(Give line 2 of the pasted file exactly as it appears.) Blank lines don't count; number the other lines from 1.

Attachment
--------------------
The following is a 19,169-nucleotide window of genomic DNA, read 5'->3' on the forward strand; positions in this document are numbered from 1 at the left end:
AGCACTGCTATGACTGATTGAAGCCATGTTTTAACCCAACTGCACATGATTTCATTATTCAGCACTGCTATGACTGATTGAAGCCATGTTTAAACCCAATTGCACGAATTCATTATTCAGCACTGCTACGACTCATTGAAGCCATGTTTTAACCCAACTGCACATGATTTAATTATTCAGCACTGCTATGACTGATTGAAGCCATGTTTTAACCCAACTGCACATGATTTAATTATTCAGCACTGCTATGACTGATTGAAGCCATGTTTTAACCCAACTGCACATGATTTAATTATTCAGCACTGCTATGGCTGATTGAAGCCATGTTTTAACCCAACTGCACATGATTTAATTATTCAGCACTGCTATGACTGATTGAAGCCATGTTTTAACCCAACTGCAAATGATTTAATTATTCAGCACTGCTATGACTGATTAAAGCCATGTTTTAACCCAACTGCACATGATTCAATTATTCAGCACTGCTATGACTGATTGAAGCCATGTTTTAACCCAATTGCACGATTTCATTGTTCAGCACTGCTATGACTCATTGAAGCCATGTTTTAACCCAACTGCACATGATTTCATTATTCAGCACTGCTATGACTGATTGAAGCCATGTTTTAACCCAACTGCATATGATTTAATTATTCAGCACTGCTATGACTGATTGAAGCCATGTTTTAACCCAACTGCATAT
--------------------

AGCACTGCTATGACTGATTGAAGCCATGTTTTAACCCAACTGCACATGATTTCATTATTCAGCACTGCTATGACTGATTGAAGCCATGTTTAAACCCAATTGCACGAATTCATTATTCAGCACTGCTACGACTCATTGAAGCCATGTTTTAACCCAACTGCACATGATTTAATTATTCAGCACTGCTATGACTGATTGAAGCCATGTTTTAACCCAACTGCACATGATTTAATTATTCAGCACTGCTATGACTGATTGAAGCCATGTTTTAACCCAACTGCACATGATTTAATTATTCAGCACTGCTATGGCTGATTGAAGCCATGTTTTAACCCAACTGCACATGATTTAATTATTCAGCACTGCTATGACTGATTGAAGCCATGTTTTAACCCAACTGCAAATGATTTAATTATTCAGCACTGCTATGACTGATTAAAGCCATGTTTTAACCCAACTGCACATGATTCAATTATTCAGCACTGCTATGACTGATTGAAGCCATGTTTTAACCCAATTGCACGATTTCATTGTTCAGCACTGCTATGACTCATTGAAGCCATGTTTTAACCCAACTGCACATGATTTCATTATTCAGCACTGCTATGACTGATTGAAGCCATGTTTTAACCCAACTGCATATGATTTAATTATTCAGCACTGCTATGACTGATTGAAGCCATGTTTTAACCCAACTGCATAT